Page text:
The premise for this book sounded like The DUFF, which I thought was one of the most reprehensible books ever written for a YA female audience. But Huntley Fitzpatrick plugged Faking Perfect, and I adored My Life Next Door, so the worst that could happen was I would end up writing a rant about it. There were some similarities, but Faking Perfect is by far the superior book. It manages to be edgy and honest without sending the wrong message to teens about sexuality. I thought it was really quite good, and if you enjoy contemporary YA fiction, I think you will, too.
“Edgy and honest, Faking Perfect is the real thing.” –Huntley Fitzpatrick
When Lexi Shaw seduced Oakfield High’s resident bad boy Tyler Flynn at the beginning of senior year, he seemed perfectly okay with her rules:
1. Avoid her at school.
2. Keep his mouth shut about what they do together.
3. Never tease her about her friend (and unrequited crush) Ben.
Because with his integrity and values and golden boy looks, Ben can never find out about what she’s been doing behind closed doors with Tyler. Or that her mom’s too busy drinking and chasing losers to pay the bills. Or that Lexi’s dad hasn’t been a part of her life for the last thirteen years. But with Tyler suddenly breaking the rules, Ben asking her out, and her dad back in the picture, how long will she be able to go on faking perfect?
I really liked how this book portrayed the internal and external conflicts that Lexi faces. She felt like an honest-to-goodness teenager with real grey areas in her thoughts and behaviors. Themes focused on love in all forms and had real things to say about expectations and fears that are attached to those relationships. It had positive messages about the ability to change but also presented the truth that sometimes people don’t change, even when you really need them to. Lexi works through a tangle of relationships, both with the boys she is attracted to and the parents who seem to fail her. I think a lot of YA readers will find her authentic voice, the realistic outlook on life, and the imperfect romance very compelling. As far as YA contemporary goes, this is one of the stronger offerings I’ve read in a long time. While I don’t particularly care for the choices the characters make about sex, drugs, and alcohol, I think the book portrays them in a thoughtful, tasteful and honest light that allows readers to draw their own conclusions without feeling like they are sitting through a sermon. Adult readers will appreciate the writing and complexity of this book more than the average YA contemporary.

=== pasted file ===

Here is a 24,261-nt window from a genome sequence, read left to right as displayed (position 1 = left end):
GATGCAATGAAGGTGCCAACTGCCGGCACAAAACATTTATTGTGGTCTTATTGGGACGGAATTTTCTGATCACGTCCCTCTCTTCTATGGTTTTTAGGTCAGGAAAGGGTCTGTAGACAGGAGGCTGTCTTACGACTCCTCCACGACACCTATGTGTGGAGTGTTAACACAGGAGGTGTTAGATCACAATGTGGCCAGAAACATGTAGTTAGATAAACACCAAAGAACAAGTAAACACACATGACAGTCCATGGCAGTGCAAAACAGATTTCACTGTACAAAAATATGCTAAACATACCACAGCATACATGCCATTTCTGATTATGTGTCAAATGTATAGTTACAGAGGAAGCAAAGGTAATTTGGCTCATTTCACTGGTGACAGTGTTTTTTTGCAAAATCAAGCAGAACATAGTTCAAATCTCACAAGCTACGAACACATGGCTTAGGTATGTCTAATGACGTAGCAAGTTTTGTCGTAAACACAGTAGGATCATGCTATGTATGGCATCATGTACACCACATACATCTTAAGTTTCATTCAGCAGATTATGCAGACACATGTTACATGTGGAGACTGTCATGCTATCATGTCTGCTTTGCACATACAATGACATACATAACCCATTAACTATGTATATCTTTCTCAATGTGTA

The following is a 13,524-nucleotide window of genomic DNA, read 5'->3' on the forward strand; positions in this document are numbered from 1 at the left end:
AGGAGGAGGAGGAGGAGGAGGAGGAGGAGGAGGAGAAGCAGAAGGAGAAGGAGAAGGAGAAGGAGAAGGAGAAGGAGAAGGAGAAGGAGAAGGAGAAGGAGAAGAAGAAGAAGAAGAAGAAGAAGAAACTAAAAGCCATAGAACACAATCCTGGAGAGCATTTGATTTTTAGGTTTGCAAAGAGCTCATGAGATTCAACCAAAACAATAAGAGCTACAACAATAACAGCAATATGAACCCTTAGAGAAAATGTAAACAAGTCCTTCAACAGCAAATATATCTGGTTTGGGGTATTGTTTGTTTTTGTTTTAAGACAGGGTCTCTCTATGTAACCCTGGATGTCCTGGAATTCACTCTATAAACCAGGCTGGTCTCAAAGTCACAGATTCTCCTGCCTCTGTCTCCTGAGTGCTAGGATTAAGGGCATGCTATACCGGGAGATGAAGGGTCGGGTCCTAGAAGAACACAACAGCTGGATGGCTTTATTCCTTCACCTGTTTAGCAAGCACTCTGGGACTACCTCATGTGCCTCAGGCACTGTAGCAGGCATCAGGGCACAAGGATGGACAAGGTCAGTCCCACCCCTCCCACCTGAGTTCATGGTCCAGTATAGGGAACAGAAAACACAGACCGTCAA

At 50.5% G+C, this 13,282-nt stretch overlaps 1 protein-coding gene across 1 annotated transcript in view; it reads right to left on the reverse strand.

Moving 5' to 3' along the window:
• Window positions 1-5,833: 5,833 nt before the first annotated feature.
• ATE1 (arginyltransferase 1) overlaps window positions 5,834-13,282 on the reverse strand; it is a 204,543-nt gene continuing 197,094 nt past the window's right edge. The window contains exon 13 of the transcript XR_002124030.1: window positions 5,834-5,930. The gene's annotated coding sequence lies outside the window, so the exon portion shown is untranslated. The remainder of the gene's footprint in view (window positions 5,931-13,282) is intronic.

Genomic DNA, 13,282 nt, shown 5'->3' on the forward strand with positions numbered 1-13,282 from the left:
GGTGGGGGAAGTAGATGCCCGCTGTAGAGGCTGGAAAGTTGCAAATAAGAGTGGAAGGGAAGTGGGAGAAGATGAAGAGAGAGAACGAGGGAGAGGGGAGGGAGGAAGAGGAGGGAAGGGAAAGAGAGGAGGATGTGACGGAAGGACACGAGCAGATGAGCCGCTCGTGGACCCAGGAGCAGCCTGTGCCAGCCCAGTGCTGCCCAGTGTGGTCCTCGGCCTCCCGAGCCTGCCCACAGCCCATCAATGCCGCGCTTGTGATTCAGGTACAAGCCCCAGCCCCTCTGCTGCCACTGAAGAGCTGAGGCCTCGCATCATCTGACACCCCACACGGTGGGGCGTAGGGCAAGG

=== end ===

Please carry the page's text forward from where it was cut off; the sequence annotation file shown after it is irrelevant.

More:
I received an ARC from the publisher via NetGalley in exchange for an honest review.